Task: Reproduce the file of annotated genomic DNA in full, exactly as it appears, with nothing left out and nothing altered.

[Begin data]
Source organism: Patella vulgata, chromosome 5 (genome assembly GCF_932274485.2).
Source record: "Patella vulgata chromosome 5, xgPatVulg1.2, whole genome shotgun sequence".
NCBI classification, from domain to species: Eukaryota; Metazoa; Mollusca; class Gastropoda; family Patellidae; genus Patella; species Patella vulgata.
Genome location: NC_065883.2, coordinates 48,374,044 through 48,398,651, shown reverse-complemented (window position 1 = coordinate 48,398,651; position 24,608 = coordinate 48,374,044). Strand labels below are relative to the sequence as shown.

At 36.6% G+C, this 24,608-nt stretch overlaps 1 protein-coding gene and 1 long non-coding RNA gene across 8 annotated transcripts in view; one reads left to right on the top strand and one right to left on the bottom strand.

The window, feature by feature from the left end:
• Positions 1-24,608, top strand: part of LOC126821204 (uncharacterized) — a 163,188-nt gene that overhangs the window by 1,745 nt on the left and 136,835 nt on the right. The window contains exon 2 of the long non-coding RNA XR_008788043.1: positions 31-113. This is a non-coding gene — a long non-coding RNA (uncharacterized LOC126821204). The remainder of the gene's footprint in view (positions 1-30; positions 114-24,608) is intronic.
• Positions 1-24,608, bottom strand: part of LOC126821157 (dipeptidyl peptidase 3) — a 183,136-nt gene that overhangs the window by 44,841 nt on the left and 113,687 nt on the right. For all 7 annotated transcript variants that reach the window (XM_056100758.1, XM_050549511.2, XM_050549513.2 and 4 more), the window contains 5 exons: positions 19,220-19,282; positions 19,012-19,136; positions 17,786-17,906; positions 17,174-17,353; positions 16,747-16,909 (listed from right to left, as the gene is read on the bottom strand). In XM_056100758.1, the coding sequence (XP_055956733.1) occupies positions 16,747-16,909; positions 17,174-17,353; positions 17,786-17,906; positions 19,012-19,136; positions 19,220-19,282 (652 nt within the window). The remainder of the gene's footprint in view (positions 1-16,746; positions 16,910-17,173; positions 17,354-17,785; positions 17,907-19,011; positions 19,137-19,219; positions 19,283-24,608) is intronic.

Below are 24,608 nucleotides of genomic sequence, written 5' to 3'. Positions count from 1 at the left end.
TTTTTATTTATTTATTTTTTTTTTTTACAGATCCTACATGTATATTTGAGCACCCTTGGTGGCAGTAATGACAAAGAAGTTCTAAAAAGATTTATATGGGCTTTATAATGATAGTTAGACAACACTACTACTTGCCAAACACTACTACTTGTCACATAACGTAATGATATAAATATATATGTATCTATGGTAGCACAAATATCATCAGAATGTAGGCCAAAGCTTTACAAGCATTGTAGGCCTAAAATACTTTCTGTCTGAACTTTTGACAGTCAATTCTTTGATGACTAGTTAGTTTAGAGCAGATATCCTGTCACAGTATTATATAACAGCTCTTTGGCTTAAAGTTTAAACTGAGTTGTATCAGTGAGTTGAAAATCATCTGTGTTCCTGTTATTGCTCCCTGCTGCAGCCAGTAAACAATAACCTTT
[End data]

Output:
Source organism: Patella vulgata, chromosome 5 (genome assembly GCF_932274485.2).
Source record: "Patella vulgata chromosome 5, xgPatVulg1.2, whole genome shotgun sequence".
NCBI classification, from domain to species: Eukaryota; Metazoa; Mollusca; class Gastropoda; family Patellidae; genus Patella; species Patella vulgata.
Genome location: NC_065883.2, coordinates 48,374,044 through 48,398,651, shown reverse-complemented (window position 1 = coordinate 48,398,651; position 24,608 = coordinate 48,374,044). Strand labels below are relative to the sequence as shown.

At 36.6% G+C, this 24,608-nt stretch overlaps 1 protein-coding gene and 1 long non-coding RNA gene across 8 annotated transcripts in view; one reads left to right on the top strand and one right to left on the bottom strand.

The window, feature by feature from the left end:
• Positions 1-24,608, top strand: part of LOC126821204 (uncharacterized) — a 163,188-nt gene that overhangs the window by 1,745 nt on the left and 136,835 nt on the right. The window contains exon 2 of the long non-coding RNA XR_008788043.1: positions 31-113. This is a non-coding gene — a long non-coding RNA (uncharacterized LOC126821204). The remainder of the gene's footprint in view (positions 1-30; positions 114-24,608) is intronic.
• Positions 1-24,608, bottom strand: part of LOC126821157 (dipeptidyl peptidase 3) — a 183,136-nt gene that overhangs the window by 44,841 nt on the left and 113,687 nt on the right. For all 7 annotated transcript variants that reach the window (XM_056100758.1, XM_050549511.2, XM_050549513.2 and 4 more), the window contains 5 exons: positions 19,220-19,282; positions 19,012-19,136; positions 17,786-17,906; positions 17,174-17,353; positions 16,747-16,909 (listed from right to left, as the gene is read on the bottom strand). In XM_056100758.1, the coding sequence (XP_055956733.1) occupies positions 16,747-16,909; positions 17,174-17,353; positions 17,786-17,906; positions 19,012-19,136; positions 19,220-19,282 (652 nt within the window). The remainder of the gene's footprint in view (positions 1-16,746; positions 16,910-17,173; positions 17,354-17,785; positions 17,907-19,011; positions 19,137-19,219; positions 19,283-24,608) is intronic.

Below are 24,608 nucleotides of genomic sequence, written 5' to 3'. Positions count from 1 at the left end.
TTTTTATTTATTTATTTTTTTTTTTTACAGATCCTACATGTATATTTGAGCACCCTTGGTGGCAGTAATGACAAAGAAGTTCTAAAAAGATTTATATGGGCTTTATAATGATAGTTAGACAACACTACTACTTGCCAAACACTACTACTTGTCACATAACGTAATGATATAAATATATATGTATCTATGGTAGCACAAATATCATCAGAATGTAGGCCAAAGCTTTACAAGCATTGTAGGCCTAAAATACTTTCTGTCTGAACTTTTGACAGTCAATTCTTTGATGACTAGTTAGTTTAGAGCAGATATCCTGTCACAGTATTATATAACAGCTCTTTGGCTTAAAGTTTAAACTGAGTTGTATCAGTGAGTTGAAAATCATCTGTGTTCCTGTTATTGCTCCCTGCTGCAGCCAGTAAACAATAACCTTT